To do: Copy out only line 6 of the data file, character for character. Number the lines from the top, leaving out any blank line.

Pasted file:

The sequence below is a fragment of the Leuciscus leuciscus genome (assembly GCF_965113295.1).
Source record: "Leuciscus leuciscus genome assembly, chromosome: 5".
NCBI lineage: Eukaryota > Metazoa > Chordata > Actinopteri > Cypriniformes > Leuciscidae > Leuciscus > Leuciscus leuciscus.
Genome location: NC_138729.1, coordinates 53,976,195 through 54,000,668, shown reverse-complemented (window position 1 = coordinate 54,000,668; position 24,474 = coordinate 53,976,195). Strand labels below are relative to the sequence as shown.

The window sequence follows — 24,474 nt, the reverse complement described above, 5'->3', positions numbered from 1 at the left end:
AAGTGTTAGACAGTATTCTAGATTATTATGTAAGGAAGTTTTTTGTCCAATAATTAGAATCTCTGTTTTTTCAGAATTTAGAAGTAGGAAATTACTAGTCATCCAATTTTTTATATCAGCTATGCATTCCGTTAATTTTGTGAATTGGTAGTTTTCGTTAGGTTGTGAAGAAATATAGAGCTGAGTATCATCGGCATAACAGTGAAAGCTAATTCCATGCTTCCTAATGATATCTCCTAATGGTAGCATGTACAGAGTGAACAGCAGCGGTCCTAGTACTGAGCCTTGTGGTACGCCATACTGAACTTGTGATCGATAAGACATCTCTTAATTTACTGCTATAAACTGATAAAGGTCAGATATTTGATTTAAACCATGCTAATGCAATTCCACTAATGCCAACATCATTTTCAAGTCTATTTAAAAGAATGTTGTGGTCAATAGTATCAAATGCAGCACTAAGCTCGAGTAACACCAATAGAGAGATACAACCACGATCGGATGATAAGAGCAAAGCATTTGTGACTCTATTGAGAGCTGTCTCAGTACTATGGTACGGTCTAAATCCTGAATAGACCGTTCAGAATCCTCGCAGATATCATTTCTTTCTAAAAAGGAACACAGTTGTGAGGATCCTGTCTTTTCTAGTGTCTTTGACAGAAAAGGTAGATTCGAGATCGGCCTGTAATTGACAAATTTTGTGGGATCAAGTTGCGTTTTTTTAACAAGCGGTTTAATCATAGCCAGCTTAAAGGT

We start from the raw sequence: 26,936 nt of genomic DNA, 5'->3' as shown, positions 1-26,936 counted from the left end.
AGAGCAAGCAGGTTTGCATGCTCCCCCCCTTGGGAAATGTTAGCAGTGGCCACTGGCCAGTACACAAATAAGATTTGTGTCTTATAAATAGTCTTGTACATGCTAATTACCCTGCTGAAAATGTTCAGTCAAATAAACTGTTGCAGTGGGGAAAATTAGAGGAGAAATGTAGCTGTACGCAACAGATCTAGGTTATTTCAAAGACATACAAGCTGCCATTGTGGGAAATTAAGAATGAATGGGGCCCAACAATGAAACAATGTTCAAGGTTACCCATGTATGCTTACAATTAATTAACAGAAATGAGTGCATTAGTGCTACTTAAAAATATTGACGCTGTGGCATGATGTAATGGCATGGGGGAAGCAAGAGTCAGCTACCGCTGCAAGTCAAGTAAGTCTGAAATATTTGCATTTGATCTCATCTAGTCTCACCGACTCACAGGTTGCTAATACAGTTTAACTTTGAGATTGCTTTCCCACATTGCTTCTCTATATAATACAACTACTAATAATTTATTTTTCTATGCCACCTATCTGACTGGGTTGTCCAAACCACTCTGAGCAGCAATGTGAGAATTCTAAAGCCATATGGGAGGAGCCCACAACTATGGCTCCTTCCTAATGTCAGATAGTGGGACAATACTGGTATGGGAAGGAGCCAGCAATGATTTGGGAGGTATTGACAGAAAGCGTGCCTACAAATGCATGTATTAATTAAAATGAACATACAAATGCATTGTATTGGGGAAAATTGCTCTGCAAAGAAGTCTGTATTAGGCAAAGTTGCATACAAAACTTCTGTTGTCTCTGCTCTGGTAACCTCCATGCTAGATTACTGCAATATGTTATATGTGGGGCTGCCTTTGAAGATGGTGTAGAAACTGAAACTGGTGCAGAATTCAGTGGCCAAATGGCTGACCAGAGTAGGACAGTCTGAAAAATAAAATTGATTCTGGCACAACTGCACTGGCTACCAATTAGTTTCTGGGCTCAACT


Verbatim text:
AAGTGTTAGACAGTATTCTAGATTATTATGTAAGGAAGTTTTTTGTCCAATAATTAGAATCTCTGTTTTTTCAGAATTTAGAAGTAGGAAATTACTAGTCATCCAATTTTTTATATCAGCTATGCATTCCGTTAATTTTGTGAATTGGTAGTTTTCGTTAGGTTGTGAAGAAATATAGAGCTGAGTATCATCGGCATAACAGTGAAAGCTAATTCCATGCTTCCTAATGATATCTCCTAATGGTAGCATGTACAGAGTGAACAGCAGCGGTCCTAGTACTGAGCCTTGTGGTACGCCATACTGAACTTGTGATCGATAAGACATCTCTTAATTTACTGCTATAAACTGATAAAGGTCAGATATTTGATTTAAACCATGCTAATGCAATTCCACTAATGCCAACATCATTTTCAAGTCTATTTAAAAGAATGTTGTGGTCAATAGTATCAAATGCAGCACTAAGCTCGAGTAACACCAATAGAGAGATACAACCACGATCGGATGATAAGAGCAAAGCATTTGTGACTCTATTGAGAGCTGTCTCAGTACTATGGTACGGTCTAAATCCTGAATAGACCGTTCAGAATCCTCGCAGATATCATTTCTTTCTAAAAAGGAACACAGTTGTGAGGATCCTGTCTTTTCTAGTGTCTTTGACAGAAAAGGTAGATTCGAGATCGGCCTGTAATTGACAAATTTTGTGGGATCAAGTTGCGTTTTTTTAACAAGCGGTTTAATCATAGCCAGCTTAAAGGT